Off of the Ford Parkway strip are some other nice spots in Highland Park, spots where you used to be able to hang out and chill,
but now you have to settle for to-go, and maybe reduced hours. One just around the corner on Cleveland Avenue is Quixotic Coffee, which I used to favor for small meetings. They have excellent coffee drinks including nitro cold brew and also good things to eat. Use their website for online ordering. A little outside the boundaries of Highland Park, but not that far to go for such good stuff, is Hot Hands Pie and Biscuits at Snelling Avenue just south of St. Clair Avenue. They continue to offer “Pay It Forward,” where you can buy a discounted meal for a stranger in need, and now also offer patio dining. They have both walk-up and online ordering at hothandspie.com/.
Two great amenities that grace Highland Park include its branch of the St. Paul Library system, and its eponymous park. One is closed to the public, but with tons of contactless services (the library), and the other is open to the public, but with many of its services shuttered (the park.)
Libraries have been at the center of discussions about COVID-19 and community needs. As Deborah and James Fallows noted in Our Towns (Reporter’s Notebook feature in Atlantic Monthly, March 2020 – bit.ly/30JeQAz):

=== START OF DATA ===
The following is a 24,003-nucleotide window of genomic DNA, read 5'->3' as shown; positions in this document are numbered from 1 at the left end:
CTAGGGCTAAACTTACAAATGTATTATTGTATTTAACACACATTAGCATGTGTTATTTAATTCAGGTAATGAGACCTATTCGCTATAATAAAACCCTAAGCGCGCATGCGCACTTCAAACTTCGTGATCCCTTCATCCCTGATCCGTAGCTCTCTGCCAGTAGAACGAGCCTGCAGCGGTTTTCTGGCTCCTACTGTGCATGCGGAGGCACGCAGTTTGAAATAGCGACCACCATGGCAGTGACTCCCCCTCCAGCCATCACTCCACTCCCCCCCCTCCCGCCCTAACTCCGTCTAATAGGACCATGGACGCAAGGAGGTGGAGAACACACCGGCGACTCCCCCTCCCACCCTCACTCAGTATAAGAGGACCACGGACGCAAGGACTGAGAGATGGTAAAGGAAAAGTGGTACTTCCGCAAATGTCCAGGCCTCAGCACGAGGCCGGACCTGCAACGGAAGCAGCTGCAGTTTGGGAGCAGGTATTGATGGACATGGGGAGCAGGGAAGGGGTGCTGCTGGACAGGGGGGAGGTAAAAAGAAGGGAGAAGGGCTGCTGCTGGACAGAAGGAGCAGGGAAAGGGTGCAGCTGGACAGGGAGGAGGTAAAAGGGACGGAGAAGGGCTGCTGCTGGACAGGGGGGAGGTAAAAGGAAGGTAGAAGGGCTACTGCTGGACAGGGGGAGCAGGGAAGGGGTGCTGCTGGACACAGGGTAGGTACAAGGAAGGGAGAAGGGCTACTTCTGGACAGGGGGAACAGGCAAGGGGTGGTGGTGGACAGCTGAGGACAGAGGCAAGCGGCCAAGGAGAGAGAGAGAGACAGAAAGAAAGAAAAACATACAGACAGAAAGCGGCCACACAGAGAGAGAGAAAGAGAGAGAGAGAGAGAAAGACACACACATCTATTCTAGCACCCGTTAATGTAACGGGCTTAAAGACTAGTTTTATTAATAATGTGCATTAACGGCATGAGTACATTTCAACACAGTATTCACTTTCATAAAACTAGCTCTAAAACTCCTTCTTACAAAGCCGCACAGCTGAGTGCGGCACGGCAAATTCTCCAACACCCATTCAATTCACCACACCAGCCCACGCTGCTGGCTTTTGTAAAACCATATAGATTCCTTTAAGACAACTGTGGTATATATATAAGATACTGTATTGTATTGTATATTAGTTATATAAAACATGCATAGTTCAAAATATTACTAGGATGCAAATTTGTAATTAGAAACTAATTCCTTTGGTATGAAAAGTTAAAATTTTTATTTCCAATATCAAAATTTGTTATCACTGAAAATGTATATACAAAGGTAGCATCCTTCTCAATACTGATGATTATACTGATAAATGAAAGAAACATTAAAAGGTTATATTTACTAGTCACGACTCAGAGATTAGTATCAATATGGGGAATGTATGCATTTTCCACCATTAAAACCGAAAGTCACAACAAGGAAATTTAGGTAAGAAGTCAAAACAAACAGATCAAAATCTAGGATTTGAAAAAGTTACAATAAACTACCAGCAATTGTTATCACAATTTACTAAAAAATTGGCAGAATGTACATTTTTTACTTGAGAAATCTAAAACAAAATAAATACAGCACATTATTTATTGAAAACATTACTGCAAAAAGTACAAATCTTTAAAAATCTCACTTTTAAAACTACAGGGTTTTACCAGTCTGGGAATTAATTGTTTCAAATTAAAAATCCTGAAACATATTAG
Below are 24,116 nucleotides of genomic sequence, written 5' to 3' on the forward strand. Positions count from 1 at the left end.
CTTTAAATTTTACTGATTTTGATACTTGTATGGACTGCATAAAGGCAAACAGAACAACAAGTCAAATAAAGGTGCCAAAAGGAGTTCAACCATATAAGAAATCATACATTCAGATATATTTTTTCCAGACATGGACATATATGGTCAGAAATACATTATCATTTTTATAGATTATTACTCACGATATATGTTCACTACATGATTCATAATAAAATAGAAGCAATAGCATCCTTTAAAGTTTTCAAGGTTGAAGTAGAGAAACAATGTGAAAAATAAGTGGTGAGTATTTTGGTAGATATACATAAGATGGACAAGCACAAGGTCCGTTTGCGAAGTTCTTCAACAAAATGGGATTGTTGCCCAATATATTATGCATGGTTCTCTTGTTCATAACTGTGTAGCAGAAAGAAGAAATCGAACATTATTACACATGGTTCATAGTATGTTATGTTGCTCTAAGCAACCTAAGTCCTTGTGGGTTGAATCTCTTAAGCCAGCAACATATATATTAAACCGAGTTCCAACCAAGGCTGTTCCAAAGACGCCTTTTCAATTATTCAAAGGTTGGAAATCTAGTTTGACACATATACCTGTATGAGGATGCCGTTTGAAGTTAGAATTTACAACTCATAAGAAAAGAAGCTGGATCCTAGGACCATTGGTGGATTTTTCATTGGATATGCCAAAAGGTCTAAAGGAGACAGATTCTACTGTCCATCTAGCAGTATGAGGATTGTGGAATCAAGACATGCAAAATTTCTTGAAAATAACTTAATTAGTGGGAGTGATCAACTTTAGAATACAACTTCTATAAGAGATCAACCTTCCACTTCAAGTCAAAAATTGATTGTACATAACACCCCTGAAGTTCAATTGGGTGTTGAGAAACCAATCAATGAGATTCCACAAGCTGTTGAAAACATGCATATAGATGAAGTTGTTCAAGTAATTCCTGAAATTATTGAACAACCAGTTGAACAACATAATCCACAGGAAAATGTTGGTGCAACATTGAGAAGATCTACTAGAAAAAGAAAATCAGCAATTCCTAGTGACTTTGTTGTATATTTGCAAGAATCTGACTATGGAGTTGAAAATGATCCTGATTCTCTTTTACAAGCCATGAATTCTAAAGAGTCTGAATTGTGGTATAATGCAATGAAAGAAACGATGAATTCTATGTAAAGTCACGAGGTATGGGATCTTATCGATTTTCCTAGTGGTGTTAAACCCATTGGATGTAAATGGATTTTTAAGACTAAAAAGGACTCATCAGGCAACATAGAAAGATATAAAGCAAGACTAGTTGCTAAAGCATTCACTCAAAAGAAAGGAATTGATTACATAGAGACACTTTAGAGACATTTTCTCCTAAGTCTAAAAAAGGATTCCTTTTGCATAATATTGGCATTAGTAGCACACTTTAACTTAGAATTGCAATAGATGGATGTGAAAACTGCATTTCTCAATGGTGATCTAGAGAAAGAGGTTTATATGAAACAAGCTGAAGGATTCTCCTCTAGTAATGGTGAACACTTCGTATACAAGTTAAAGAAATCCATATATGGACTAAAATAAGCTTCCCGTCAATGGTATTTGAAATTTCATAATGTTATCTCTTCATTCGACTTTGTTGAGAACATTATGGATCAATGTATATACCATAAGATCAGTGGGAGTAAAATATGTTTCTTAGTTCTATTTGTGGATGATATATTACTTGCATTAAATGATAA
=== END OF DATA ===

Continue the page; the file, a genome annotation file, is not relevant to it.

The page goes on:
“Throughout all these events [hurricanes, floods, fires, etc.], libraries have stayed open, filling in for the kids when their schools closed; offering therapeutic sessions in art or conversation or writing after losses of life; bringing in nurses or social workers when services were unavailable to people; and hiring life-counselors for the homeless, whom they offer shelter and safety during the day… Today, interventions like those have a ring of simpler days.”
Although library system responses are not uniform across the country, they follow a general pattern of limiting contact while trying to make it possible for digitally disadvantaged populations, as well as others, to access virtual services. In St. Paul, library buildings are still closed to the public, but unlike Hennepin County, drop-boxes are now open for returning materials. St. Paul libraries were already fine-free, and the grace period for returning materials is extended through August 2020. Highland Park is one of the libraries offering curbside pickup. Expiring library cards are extended through 2021. See the system’s website for more.